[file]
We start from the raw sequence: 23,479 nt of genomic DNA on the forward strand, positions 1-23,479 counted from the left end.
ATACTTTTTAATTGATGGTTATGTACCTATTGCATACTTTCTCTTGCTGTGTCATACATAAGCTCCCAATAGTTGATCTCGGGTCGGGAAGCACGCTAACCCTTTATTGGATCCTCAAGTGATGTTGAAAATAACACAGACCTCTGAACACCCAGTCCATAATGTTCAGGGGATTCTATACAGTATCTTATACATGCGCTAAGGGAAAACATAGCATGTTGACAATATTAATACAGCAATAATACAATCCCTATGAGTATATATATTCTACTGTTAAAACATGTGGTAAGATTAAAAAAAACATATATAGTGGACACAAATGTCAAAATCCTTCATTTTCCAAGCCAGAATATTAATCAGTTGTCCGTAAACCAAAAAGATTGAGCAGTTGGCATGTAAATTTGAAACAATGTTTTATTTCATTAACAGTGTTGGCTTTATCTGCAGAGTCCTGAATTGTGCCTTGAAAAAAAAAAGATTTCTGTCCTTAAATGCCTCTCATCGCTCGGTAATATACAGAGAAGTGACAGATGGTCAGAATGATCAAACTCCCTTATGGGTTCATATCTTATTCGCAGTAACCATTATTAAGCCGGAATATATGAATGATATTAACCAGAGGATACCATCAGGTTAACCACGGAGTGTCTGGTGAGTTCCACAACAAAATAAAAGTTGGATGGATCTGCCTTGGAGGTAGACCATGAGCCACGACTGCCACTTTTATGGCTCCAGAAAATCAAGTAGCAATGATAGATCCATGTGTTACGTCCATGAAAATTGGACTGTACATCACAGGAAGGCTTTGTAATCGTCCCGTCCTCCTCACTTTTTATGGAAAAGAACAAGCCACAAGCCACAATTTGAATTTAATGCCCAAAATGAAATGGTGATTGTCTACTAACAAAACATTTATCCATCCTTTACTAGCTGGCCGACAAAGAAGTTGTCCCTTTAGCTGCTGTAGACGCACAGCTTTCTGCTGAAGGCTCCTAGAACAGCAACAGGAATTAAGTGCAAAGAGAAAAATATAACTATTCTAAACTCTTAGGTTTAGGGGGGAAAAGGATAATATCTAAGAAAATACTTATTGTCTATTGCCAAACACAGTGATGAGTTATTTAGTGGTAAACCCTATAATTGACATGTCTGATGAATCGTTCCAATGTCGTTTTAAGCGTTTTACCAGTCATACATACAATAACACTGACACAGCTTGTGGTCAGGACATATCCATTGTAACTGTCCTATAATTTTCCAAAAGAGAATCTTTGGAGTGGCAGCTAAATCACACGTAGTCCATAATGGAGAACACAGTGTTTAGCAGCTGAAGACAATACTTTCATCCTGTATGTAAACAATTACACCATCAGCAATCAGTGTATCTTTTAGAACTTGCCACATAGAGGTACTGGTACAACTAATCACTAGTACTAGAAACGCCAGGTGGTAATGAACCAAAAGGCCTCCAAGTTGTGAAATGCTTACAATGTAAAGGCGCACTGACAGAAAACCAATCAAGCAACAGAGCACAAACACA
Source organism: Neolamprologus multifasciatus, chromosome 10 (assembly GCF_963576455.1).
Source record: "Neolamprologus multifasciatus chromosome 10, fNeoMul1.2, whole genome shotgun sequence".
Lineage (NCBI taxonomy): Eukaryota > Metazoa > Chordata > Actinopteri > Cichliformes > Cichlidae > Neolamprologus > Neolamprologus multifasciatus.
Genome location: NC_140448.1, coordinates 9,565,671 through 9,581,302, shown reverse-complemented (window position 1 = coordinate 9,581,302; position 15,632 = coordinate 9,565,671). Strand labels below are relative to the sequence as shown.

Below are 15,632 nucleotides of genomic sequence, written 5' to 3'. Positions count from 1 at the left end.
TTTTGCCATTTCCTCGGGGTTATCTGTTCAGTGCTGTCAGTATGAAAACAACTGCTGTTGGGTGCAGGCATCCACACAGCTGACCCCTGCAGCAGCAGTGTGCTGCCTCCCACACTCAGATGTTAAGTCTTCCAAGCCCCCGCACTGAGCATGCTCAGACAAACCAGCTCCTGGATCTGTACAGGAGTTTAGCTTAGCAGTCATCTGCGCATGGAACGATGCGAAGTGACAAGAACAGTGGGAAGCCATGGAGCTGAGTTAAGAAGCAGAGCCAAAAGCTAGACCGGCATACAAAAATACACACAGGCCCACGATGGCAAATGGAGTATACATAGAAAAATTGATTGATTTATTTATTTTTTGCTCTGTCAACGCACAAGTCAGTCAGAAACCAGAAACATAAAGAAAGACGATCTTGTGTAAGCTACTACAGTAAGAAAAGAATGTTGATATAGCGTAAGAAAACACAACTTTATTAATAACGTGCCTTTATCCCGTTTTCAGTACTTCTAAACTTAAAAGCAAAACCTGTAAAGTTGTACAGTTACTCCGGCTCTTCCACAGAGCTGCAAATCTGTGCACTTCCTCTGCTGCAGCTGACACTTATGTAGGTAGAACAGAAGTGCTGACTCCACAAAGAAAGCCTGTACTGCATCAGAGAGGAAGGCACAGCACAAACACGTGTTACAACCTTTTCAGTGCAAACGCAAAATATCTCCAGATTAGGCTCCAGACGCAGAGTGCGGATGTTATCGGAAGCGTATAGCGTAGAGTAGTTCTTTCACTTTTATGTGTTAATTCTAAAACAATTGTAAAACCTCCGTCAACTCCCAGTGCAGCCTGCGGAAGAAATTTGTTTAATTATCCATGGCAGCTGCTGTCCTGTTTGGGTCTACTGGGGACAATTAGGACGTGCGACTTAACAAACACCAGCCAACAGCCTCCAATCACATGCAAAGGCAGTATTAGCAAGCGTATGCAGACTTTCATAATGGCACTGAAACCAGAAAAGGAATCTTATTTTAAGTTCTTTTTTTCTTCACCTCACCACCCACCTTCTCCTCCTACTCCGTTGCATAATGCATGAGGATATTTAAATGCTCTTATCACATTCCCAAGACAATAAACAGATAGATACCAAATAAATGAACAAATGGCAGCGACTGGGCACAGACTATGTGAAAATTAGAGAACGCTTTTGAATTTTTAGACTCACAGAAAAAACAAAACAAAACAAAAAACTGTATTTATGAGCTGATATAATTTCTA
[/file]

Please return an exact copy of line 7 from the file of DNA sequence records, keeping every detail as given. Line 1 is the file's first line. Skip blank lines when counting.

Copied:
Below are 15,632 nucleotides of genomic sequence, written 5' to 3'. Positions count from 1 at the left end.